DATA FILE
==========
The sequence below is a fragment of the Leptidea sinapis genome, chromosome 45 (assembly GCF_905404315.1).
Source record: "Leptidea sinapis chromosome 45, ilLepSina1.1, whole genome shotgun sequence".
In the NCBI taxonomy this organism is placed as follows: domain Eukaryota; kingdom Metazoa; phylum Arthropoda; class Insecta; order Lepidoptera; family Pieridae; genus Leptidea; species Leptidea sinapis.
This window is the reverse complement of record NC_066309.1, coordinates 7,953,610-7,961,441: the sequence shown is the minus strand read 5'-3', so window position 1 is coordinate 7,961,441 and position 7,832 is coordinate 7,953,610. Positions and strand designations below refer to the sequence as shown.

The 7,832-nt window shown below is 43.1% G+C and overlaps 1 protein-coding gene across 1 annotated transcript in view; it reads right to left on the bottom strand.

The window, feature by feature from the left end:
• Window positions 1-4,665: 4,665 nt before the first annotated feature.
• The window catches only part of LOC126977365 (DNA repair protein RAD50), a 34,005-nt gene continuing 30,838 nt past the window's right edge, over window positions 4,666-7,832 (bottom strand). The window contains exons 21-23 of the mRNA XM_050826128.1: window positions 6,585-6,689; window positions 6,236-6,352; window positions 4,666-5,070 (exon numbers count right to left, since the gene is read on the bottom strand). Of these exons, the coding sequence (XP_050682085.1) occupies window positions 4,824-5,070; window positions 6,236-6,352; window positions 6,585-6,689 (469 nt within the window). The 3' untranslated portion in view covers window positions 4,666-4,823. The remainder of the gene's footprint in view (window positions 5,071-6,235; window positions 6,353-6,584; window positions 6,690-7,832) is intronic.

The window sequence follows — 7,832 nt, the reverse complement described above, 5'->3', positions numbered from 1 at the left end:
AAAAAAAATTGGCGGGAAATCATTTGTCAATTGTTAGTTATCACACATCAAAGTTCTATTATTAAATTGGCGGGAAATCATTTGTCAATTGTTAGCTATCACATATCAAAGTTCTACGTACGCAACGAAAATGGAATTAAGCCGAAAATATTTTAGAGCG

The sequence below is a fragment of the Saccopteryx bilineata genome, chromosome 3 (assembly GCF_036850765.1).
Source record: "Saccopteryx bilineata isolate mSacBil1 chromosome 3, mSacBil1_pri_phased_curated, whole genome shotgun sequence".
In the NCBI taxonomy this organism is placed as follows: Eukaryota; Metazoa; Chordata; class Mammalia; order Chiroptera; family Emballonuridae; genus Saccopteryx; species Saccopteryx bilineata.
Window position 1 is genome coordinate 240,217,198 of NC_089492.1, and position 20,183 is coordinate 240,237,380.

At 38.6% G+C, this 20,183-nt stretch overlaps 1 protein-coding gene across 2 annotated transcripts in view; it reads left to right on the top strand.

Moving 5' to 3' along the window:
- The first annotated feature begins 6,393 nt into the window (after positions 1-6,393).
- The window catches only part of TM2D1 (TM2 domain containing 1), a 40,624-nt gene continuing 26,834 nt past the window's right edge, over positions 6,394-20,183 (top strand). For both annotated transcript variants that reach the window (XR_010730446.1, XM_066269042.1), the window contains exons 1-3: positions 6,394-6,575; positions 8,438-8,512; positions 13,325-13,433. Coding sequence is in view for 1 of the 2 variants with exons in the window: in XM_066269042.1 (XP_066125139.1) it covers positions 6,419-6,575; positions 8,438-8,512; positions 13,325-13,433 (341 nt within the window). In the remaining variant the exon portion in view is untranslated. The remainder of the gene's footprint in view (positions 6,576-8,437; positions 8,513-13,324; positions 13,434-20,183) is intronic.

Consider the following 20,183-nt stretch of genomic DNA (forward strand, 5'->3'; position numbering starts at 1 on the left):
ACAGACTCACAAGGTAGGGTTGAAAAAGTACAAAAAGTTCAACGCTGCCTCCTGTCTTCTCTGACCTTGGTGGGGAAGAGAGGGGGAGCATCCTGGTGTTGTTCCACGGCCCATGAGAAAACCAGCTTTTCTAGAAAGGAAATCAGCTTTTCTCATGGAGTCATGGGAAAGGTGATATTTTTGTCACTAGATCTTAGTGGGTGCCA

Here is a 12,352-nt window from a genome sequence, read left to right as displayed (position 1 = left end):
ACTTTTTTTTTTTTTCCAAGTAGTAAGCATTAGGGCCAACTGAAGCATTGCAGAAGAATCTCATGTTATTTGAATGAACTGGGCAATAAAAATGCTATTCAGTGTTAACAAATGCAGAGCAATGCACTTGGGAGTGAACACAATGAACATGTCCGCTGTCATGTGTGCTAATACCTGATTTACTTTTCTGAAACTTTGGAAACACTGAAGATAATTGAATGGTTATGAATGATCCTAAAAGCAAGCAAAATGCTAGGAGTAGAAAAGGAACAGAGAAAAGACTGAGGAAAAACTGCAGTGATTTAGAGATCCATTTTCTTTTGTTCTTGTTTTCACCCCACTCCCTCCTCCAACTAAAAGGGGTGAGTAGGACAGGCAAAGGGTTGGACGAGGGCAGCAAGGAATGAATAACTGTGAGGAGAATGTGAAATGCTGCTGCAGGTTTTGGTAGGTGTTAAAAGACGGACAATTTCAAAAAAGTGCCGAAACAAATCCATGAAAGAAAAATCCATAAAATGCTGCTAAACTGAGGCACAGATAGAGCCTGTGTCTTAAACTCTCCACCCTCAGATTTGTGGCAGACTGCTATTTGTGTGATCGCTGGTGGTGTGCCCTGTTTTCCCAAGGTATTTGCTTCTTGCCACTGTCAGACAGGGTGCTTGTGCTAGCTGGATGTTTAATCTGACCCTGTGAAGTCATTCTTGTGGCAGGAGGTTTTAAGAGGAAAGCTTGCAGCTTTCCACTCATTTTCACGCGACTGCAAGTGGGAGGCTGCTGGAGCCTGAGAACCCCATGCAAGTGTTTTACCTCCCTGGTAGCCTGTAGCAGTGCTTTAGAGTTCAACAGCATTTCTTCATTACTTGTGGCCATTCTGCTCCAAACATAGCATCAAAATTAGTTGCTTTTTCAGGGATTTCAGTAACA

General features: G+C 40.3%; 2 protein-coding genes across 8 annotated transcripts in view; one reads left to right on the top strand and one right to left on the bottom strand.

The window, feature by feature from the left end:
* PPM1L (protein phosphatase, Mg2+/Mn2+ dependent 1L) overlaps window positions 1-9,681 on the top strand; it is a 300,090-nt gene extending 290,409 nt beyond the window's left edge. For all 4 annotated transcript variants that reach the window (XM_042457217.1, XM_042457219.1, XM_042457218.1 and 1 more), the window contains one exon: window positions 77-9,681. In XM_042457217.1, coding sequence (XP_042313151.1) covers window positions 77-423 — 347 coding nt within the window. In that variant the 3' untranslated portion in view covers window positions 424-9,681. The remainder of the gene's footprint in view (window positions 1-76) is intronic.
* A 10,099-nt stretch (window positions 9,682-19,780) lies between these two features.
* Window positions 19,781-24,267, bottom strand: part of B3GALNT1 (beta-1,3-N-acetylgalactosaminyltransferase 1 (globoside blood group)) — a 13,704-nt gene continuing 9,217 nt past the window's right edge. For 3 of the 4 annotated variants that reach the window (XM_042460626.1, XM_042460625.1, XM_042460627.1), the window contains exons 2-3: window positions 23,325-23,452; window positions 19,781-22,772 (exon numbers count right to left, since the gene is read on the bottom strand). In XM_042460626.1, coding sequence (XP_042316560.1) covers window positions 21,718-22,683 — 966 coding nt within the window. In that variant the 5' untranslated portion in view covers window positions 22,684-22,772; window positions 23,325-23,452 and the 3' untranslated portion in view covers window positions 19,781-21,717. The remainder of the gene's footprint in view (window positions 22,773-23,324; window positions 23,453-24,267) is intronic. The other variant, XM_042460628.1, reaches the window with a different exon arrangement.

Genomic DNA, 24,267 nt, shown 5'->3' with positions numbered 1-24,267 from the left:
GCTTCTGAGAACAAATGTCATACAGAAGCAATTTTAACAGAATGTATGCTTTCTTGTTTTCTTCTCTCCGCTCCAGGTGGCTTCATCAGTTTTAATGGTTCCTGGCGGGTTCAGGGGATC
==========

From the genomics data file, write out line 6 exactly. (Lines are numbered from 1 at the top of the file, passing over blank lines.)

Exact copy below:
The window, feature by feature from the left end: